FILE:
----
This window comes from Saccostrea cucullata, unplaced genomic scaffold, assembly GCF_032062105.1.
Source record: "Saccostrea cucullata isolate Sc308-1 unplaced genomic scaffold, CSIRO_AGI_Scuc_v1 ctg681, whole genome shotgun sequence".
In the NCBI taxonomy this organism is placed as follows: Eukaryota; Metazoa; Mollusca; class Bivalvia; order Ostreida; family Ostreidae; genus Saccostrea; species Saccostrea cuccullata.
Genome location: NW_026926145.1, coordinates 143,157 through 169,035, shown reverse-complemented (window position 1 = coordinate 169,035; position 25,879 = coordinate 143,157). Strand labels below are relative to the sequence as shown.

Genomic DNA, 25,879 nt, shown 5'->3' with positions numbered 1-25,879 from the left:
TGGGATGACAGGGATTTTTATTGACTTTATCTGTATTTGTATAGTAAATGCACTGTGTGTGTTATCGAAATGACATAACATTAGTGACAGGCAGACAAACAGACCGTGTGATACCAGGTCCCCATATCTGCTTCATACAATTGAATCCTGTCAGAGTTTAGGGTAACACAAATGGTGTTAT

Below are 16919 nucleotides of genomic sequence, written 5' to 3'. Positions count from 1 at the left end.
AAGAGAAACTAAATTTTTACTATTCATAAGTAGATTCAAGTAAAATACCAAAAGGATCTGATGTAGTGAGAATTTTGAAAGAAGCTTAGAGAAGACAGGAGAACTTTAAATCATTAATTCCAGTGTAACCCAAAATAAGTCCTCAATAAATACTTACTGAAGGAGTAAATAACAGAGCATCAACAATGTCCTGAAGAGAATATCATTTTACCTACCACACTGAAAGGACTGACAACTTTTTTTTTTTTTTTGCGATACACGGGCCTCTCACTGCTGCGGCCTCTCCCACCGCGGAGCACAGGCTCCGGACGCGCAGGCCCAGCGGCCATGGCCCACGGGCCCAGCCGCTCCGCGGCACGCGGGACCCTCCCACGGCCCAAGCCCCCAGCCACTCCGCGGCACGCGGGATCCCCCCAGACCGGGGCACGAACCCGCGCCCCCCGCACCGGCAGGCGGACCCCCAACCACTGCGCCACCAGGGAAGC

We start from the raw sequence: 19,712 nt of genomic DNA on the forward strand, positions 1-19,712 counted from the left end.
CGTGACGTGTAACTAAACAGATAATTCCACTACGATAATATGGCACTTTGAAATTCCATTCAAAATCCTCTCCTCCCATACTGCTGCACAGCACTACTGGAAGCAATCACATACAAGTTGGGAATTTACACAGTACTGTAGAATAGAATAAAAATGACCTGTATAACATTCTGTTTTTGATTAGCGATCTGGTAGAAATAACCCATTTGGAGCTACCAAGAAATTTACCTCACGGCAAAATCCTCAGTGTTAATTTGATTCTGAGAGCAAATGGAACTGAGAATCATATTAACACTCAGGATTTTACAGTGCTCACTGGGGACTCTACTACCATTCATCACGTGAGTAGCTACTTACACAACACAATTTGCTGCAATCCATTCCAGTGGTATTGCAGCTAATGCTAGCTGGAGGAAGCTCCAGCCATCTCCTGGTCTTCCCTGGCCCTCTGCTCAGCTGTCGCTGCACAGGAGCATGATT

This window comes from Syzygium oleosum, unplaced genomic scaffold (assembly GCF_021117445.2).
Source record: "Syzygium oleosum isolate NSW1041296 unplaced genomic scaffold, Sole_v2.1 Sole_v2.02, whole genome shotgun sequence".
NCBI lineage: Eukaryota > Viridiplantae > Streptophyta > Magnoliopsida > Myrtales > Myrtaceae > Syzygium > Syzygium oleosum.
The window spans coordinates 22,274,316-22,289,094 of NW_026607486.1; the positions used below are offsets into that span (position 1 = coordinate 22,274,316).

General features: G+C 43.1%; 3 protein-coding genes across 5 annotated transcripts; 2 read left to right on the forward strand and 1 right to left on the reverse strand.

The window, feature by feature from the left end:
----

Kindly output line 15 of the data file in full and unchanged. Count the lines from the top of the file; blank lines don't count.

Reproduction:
General features: G+C 43.1%; 3 protein-coding genes across 5 annotated transcripts; 2 read left to right on the forward strand and 1 right to left on the reverse strand.